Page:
March 14, 2018 -- The moment someone addicted to alcohol, opioids, or other drugs decides to seek treatment is pivotal.

But the next step -- finding help -- could be fraught with hazards.

"The addiction treatment industry has become very predatory as a whole," says Michael E. Schatman, PhD, director of research and network development at Boston Pain Care. "The consumer seeking help is in a bad position, and he or she is not going to know where to go."

More than 12,000 facilities in the U.S. provide substance abuse services, according to a directory maintained by the Substance Abuse and Mental Health Services Administration. But state licensing requirements differ, and the quality of the programs varies greatly.

Experts say one of the biggest problems is that people seeking addiction treatment rely heavily on Google.

A grand jury in Palm Beach County, FL, issued a report in 2016 citing many offenses that reflect the problems nationwide. Among them, it found that online marketers use Google to hijack the name of reputable centers by buying a Google ad and manipulating the search engine so they show up high in search results. The marketers would then route callers to inept or even dangerous centers, or to centers far from their home, even when nearby treatment was available. The results often led to not just ineffective treatment, but in rare cases human trafficking and other atrocities.

"We call it addiction tourism," says Greg Williams, executive vice president of Facing Addiction with NCADD (National Council on Alcoholism and Drug Dependence), organizations devoted to helping the 45 million people and their loved ones affected by addiction to alcohol and other drugs.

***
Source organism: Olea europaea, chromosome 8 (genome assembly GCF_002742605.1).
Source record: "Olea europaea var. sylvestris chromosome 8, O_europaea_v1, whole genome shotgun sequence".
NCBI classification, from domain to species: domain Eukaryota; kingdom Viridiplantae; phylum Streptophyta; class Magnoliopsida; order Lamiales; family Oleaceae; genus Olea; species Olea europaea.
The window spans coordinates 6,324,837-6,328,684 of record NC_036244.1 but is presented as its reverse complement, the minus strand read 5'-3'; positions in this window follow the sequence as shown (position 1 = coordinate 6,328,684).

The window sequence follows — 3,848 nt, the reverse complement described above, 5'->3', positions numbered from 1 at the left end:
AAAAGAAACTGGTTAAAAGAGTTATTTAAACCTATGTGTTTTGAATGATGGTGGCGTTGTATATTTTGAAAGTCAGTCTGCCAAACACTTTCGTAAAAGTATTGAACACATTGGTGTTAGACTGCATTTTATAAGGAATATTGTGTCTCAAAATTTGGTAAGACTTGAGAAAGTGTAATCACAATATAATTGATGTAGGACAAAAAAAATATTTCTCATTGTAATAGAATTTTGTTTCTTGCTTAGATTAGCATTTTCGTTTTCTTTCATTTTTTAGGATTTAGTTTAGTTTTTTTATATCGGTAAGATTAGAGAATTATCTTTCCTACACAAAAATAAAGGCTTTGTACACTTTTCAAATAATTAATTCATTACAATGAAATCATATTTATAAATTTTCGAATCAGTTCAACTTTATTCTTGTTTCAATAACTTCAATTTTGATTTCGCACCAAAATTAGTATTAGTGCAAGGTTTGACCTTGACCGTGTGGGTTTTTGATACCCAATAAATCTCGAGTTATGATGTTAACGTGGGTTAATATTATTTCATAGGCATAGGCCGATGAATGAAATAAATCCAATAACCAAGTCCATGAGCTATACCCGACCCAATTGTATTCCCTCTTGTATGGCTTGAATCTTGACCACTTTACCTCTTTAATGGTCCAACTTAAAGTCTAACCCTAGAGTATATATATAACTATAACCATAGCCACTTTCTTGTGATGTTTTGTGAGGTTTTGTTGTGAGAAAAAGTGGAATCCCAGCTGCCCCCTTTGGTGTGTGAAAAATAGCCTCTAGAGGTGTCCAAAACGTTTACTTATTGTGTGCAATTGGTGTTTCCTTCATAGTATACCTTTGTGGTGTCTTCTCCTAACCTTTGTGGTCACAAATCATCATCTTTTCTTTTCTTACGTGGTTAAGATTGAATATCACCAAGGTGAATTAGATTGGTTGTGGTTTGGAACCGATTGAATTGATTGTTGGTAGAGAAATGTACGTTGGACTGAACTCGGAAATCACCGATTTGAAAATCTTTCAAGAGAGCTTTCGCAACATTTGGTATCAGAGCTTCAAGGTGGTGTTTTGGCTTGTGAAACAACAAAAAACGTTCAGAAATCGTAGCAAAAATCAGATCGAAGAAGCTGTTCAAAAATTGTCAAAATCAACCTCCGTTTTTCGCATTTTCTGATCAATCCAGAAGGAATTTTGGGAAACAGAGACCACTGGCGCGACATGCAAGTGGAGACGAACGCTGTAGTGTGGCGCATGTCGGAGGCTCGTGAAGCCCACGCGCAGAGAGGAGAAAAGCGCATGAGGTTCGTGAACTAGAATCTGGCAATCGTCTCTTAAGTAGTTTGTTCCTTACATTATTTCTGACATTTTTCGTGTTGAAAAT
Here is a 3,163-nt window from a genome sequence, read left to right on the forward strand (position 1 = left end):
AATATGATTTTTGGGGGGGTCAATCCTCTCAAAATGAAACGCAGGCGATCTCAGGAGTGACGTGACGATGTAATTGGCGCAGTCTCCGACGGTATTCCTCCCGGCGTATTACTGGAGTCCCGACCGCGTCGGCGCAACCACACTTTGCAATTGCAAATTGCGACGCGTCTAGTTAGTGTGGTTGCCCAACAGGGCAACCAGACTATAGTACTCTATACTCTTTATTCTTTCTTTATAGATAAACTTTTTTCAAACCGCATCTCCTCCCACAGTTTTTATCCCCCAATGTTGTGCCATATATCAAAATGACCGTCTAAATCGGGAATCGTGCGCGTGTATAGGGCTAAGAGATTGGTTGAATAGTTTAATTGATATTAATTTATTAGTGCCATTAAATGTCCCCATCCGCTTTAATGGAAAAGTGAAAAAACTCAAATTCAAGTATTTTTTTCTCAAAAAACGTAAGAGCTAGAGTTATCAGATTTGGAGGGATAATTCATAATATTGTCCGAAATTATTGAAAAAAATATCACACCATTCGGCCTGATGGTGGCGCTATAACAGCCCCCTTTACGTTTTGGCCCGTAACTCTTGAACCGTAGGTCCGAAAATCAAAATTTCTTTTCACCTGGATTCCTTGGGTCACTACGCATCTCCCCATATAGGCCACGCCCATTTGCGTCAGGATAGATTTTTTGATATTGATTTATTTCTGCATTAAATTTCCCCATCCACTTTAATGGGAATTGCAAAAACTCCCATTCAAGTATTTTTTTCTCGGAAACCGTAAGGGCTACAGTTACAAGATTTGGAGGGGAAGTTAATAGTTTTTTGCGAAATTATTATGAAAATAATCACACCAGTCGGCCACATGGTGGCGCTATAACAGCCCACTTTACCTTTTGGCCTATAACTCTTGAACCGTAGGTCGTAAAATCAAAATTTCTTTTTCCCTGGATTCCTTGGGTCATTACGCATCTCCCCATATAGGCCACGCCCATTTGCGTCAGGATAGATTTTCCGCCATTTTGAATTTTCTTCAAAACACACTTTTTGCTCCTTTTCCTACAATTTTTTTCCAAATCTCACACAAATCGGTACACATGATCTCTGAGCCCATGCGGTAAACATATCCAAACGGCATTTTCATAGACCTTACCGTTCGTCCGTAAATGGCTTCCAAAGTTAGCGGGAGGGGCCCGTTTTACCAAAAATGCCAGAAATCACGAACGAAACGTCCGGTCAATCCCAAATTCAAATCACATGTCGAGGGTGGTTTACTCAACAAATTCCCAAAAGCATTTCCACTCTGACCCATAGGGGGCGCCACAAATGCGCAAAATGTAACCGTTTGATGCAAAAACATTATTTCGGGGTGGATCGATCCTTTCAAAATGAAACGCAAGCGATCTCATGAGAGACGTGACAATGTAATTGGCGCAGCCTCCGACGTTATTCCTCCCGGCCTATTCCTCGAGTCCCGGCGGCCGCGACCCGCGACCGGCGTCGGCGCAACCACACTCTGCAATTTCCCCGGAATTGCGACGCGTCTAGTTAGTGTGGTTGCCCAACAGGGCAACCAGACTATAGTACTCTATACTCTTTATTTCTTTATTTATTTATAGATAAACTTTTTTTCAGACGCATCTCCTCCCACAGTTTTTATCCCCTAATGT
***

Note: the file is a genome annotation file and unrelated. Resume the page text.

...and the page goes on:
Google's AdWords system puts those with smaller budgets, such as nonprofits and government entities, at a disadvantage, Williams says. His groups and others have been working to stem the abuse, including discussions with Google officials.

Google had already suspended all ads for addiction treatment centers in the U.S. It’s now extended that suspension globally while acknowledging there were more “bad actors taking advantage of those in need,” according to a statement from Google. The statement says the company is continuing to work on the issue and plans to “consult with experts to find a better way to connect people with the treatment they need.”

Besides the AdWords issue, online searching makes it difficult to find out the quality of a program based on its website, says Peter Thomas, a membership and quality assurance officer for the National Association of Addiction Treatment Providers.

Another issue, he says, is that websites that collect information about treatment centers may have direct financial ties to specific treatment providers that are not disclosed. "In these cases, they have a clear incentive to refer within their corporate structure, or to facilities that pay them for leads," he says.

Thomas says his organization views the sale or purchase of leads as unethical. Kurt Isaacson, president and CEO of Spectrum Health Systems, a large addiction treatment organization in Massachusetts, knows about such unethical practices. He says he recently got a call from a referral hotline. "It had no affiliation with any facility and did not provide care," he says. Yet they offered him referrals, guaranteeing 20 to 30 a month for a fee of $50,000.

"We also had an incident where our 800 number was hijacked," Isaacson says. "If you did a Google search on Spectrum Health Systems, up would come a link, and in the link was our 800 number. But when you called it, it went to a call line. It was not easy to get that fixed."

The shame and stigma related to addiction can drive people to use Google or to call 800 numbers, says Williams. There is also the urgency issue -- once an addict agrees to get help, family members typically want to get the person into treatment as soon as possible. "So Google is a natural avenue," he says.